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 One Equals Two (Posted on 2003-08-22)
Given 'x' not equal to 0, let us consider the follwoing relation:

x + x + x + .... +x (added 'x' times) = x²

Differentiating both sides with respect to x, we get:

1 + 1 + 1 + 1 + .... + 1 ('x' times) = 2x

(Since the derivative of x² with respect to 'x' is 2x).

So we now have:

x = 2x

Cancelling 'x' from both sides, we have:

1 = 2

Now the very obvious question follows:

Where is the flaw ?

 See The Solution Submitted by Ravi Raja Rating: 3.1667 (6 votes)

Comments: ( Back to comment list | You must be logged in to post comments.)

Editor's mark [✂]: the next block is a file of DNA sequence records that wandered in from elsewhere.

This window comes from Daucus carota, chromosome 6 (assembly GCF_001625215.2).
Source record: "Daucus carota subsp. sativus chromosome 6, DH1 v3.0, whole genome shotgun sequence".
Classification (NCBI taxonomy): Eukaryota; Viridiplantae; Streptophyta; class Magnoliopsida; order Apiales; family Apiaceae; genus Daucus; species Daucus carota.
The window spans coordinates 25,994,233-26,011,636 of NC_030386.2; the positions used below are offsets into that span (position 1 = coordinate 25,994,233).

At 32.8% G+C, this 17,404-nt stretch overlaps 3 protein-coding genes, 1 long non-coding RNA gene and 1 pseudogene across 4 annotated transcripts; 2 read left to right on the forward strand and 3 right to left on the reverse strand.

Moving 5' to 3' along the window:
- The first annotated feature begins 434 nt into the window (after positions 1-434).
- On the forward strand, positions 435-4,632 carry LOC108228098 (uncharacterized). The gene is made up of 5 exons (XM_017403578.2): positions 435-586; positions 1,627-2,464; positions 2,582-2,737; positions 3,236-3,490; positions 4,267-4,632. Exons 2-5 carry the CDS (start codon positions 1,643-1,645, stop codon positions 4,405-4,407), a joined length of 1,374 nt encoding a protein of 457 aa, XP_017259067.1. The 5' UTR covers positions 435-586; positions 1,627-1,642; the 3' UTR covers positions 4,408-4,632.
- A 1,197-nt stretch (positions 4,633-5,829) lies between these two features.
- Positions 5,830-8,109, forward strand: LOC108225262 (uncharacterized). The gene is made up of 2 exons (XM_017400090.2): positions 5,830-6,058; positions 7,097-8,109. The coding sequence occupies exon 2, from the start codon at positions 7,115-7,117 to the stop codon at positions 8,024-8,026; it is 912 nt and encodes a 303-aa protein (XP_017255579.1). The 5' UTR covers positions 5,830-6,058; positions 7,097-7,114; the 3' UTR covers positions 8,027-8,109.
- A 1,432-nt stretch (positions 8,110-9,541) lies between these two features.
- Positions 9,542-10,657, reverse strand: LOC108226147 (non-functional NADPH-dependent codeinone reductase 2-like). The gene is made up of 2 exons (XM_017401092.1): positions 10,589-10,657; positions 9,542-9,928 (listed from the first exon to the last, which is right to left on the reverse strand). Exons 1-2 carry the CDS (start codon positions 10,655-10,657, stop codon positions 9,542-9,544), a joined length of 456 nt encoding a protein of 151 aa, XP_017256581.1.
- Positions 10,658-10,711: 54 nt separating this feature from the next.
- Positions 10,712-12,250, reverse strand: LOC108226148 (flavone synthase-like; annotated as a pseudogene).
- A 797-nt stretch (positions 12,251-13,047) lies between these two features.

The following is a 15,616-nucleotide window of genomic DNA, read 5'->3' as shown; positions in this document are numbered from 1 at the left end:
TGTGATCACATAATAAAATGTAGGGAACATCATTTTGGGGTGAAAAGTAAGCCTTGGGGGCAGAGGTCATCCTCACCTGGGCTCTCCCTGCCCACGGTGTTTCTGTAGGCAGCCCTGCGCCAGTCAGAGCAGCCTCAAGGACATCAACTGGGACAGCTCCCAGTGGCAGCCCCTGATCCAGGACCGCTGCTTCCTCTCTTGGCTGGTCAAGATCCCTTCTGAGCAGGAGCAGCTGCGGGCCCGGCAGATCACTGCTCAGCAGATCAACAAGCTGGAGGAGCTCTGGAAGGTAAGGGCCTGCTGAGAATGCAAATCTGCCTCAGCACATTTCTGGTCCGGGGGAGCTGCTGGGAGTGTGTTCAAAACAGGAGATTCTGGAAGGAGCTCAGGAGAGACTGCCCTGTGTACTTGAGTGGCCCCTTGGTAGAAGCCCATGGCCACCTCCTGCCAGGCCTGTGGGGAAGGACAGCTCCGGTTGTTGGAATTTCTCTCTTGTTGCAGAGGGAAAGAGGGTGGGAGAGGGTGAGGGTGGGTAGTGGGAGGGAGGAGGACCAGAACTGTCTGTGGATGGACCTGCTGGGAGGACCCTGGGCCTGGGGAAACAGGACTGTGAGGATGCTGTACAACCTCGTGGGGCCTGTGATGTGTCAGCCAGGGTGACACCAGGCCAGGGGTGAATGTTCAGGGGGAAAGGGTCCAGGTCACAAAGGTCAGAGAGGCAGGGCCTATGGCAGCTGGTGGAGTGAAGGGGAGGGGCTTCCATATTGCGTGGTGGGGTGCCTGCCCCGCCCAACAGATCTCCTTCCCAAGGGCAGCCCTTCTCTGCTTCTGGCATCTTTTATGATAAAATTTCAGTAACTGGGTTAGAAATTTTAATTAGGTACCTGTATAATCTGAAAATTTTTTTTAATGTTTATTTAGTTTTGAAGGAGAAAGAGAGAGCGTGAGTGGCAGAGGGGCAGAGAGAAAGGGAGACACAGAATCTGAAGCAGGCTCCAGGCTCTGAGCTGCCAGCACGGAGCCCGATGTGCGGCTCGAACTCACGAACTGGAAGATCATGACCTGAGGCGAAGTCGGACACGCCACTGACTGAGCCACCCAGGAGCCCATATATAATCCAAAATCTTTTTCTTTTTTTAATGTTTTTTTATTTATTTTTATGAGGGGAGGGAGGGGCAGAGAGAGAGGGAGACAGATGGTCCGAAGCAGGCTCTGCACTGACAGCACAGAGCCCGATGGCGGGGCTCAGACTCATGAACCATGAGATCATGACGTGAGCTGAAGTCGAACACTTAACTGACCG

flaws | Comment 2 of 10 |
There are two major flaws:
1. The function is defined only for integers, so is not at all continuous and therefore has no derivative.

2. When differentiating the left side, it was done for a fixed value of x (as a fixed number of terms, but that number is dependent on x). But by definition differentiation has to vary depending on the change in x.

Related to the latter is that the description of the function on the left side contains within itself mere English words to take the place of a mathematical function, and thereby hopes to avoid the necessary mathematical treatment. That is,

x + x +...+x (x times)

really is saying
x * x
which everyone agrees is x²

then as both the left hand and the right hand x are changing (not just the left hand one), the correct formula to apply is the product rule. To differentiate x * x you get x * 1 + 1 * x, which is indeed 2x, rather than x.
 Posted by Charlie on 2003-08-22 08:43:50

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